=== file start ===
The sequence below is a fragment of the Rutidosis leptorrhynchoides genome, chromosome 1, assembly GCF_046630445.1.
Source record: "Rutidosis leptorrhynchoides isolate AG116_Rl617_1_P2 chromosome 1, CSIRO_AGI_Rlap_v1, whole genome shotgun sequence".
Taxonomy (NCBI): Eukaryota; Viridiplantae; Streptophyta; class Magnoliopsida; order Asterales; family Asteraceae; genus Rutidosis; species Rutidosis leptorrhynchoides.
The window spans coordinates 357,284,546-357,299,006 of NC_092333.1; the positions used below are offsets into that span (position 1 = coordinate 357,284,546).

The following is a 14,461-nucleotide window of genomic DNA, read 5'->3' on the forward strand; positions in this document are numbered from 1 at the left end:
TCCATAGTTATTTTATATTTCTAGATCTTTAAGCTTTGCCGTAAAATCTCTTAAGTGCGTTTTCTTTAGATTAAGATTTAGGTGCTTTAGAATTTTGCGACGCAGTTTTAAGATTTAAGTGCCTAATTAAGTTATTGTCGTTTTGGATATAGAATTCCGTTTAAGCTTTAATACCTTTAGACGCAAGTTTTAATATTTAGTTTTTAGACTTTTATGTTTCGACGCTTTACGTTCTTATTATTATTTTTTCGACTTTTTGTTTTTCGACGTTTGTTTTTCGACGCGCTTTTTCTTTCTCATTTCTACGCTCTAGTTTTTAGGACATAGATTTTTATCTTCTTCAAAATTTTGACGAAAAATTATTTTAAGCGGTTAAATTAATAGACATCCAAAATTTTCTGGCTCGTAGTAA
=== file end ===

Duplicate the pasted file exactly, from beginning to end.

The sequence below is a fragment of the Rutidosis leptorrhynchoides genome, chromosome 1, assembly GCF_046630445.1.
Source record: "Rutidosis leptorrhynchoides isolate AG116_Rl617_1_P2 chromosome 1, CSIRO_AGI_Rlap_v1, whole genome shotgun sequence".
Taxonomy (NCBI): Eukaryota; Viridiplantae; Streptophyta; class Magnoliopsida; order Asterales; family Asteraceae; genus Rutidosis; species Rutidosis leptorrhynchoides.
The window spans coordinates 357,284,546-357,299,006 of NC_092333.1; the positions used below are offsets into that span (position 1 = coordinate 357,284,546).

The following is a 14,461-nucleotide window of genomic DNA, read 5'->3' on the forward strand; positions in this document are numbered from 1 at the left end:
TCCATAGTTATTTTATATTTCTAGATCTTTAAGCTTTGCCGTAAAATCTCTTAAGTGCGTTTTCTTTAGATTAAGATTTAGGTGCTTTAGAATTTTGCGACGCAGTTTTAAGATTTAAGTGCCTAATTAAGTTATTGTCGTTTTGGATATAGAATTCCGTTTAAGCTTTAATACCTTTAGACGCAAGTTTTAATATTTAGTTTTTAGACTTTTATGTTTCGACGCTTTACGTTCTTATTATTATTTTTTCGACTTTTTGTTTTTCGACGTTTGTTTTTCGACGCGCTTTTTCTTTCTCATTTCTACGCTCTAGTTTTTAGGACATAGATTTTTATCTTCTTCAAAATTTTGACGAAAAATTATTTTAAGCGGTTAAATTAATAGACATCCAAAATTTTCTGGCTCGTAGTAA